New York Times Runs Story on Tram Threat to Grand Canyon


Want to read the latest plight facing the Grand Canyon? Tune into the venerable New York Times, which is currently running a story highlighting significant threats facing the Grand Canyon, including a recent proposal to build the controversial Escalade tram delivering gawkers down to the confluence of the Little Colorado…

The story, written by Adam Nagourney, examines the proposed Escalade tram development that could carry as many as 10,000 visitors a day from the canyon rim down to the confluence of the Colorado and Little Colorado Rivers in the heart of the Grand Canyon, a sacred site to many tribes. The story also looks at the Tusayan development which could dry up critical springs that feed the Colorado River, damaging sensitive ecosystems.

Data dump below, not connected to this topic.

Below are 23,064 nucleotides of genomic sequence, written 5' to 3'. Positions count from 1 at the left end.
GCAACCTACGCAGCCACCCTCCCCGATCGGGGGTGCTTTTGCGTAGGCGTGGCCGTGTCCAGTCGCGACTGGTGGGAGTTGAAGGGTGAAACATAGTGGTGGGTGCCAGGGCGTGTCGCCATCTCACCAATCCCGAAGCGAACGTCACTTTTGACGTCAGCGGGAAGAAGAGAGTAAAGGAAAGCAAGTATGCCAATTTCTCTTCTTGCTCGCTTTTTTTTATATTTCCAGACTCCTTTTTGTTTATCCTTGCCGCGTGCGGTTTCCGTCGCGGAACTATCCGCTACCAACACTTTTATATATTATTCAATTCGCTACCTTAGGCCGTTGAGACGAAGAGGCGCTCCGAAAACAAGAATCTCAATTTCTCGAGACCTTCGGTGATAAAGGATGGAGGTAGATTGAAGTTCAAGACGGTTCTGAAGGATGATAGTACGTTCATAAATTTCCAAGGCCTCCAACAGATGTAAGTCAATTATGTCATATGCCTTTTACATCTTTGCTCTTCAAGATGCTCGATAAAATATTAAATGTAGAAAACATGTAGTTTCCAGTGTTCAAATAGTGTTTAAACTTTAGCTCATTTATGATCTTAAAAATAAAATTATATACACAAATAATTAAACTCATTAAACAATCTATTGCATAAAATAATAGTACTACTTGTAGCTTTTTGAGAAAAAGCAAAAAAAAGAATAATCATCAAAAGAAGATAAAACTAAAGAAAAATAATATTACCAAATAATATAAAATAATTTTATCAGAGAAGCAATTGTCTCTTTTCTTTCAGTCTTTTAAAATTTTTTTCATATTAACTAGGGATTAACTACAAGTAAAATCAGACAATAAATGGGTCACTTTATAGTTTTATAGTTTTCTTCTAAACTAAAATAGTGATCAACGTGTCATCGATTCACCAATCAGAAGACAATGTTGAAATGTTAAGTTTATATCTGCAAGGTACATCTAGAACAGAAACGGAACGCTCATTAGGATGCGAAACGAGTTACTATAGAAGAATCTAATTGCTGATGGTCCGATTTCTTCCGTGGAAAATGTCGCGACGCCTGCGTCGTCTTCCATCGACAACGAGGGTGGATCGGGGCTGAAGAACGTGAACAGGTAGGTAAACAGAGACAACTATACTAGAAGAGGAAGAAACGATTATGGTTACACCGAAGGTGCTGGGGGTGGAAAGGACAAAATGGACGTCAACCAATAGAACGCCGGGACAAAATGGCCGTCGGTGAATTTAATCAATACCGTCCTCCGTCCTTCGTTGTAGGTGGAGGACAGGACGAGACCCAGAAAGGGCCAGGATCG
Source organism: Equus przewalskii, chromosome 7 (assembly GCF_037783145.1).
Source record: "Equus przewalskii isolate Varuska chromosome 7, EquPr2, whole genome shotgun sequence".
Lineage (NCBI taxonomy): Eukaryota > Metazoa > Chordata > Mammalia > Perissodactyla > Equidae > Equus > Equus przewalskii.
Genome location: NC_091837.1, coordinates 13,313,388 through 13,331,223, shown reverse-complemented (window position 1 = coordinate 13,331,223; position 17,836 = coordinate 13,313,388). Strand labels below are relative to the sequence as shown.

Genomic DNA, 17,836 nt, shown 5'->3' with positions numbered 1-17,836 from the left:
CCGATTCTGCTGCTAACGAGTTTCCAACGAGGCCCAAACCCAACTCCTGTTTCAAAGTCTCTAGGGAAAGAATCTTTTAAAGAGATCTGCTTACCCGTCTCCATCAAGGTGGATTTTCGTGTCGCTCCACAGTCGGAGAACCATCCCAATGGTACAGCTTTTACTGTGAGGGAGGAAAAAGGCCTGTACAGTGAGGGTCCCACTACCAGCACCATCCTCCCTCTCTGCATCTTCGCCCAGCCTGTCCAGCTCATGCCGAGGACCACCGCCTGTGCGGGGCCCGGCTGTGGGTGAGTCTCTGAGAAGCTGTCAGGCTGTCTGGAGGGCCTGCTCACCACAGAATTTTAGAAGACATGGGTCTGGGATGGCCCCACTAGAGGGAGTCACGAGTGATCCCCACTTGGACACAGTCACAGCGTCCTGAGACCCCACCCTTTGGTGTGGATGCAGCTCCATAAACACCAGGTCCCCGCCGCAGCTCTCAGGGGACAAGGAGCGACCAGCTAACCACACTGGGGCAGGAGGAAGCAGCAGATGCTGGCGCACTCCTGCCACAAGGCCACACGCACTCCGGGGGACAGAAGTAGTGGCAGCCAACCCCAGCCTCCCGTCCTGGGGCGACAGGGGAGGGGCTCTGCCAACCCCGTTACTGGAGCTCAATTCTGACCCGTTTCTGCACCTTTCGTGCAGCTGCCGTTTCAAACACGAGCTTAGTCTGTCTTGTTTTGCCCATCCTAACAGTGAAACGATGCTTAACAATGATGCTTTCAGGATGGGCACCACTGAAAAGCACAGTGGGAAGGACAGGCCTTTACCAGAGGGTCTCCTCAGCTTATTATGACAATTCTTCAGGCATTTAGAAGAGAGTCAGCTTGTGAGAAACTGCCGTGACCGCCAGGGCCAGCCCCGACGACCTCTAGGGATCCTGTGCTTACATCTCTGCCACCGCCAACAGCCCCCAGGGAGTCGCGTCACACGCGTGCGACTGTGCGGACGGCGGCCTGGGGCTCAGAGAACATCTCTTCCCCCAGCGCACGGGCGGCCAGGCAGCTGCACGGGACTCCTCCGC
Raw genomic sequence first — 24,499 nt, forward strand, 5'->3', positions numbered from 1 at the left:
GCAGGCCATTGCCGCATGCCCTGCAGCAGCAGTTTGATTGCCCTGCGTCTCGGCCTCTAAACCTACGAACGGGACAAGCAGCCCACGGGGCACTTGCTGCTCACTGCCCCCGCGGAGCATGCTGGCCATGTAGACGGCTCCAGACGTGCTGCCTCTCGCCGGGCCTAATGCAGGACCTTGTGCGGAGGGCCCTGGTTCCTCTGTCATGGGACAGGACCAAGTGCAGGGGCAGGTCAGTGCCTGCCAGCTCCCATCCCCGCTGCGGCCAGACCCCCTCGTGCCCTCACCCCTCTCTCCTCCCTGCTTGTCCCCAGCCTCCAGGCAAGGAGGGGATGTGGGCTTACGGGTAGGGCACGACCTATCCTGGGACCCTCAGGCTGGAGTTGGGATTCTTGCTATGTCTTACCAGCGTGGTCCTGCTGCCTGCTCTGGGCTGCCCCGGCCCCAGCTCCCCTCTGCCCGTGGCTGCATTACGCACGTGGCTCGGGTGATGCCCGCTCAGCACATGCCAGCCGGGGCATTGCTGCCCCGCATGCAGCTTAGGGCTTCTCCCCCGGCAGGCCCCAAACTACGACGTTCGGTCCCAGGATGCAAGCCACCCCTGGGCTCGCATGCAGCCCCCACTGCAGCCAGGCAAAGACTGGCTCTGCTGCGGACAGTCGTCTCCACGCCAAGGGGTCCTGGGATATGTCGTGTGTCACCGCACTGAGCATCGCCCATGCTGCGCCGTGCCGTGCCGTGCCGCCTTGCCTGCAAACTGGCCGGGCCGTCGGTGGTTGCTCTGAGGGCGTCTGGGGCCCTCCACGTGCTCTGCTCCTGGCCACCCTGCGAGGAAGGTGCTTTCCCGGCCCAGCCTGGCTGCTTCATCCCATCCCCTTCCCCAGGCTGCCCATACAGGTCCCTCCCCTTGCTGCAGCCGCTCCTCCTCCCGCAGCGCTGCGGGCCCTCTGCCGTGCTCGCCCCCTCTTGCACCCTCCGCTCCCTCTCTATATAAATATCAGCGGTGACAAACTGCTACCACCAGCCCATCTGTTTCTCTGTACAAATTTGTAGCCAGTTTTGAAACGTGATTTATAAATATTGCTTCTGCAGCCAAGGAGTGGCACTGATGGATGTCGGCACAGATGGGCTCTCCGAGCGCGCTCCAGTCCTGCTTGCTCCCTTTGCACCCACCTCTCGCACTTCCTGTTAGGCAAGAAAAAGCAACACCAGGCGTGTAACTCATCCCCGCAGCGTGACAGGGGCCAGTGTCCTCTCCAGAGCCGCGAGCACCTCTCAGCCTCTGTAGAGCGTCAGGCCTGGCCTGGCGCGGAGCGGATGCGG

“Building this suburban development there would have an impact on the lifeblood of the national park,” maintains Bob Irvin, president of non-profit American Rivers. “It’s a threat to the groundwater supply of the Colorado River. We named it as the most endangered river in the nation two years ago.”

Here’s how the story begins:

EAST RIM OF THE GRAND CANYON, Ariz. — Renae Yellowhorse stood at the edge of the Grand Canyon, 26 bumpy miles across the Painted Desert from the nearest paved road, not a glint of civilization in sight. Ms. Yellowhorse, 52, who has lived her whole life on this Navajo land, cast an arm over the gulf sweeping out to the horizon, pointing to where the Colorado River and the Little Colorado meet in a dazzling burst of deep blue 3,000 feet below. “This is where the tram would go,” she said. “This is the heart of our Mother Earth. This is a sacred area. It is going to be true destruction.”

To read the full story, CLICK HERE

The story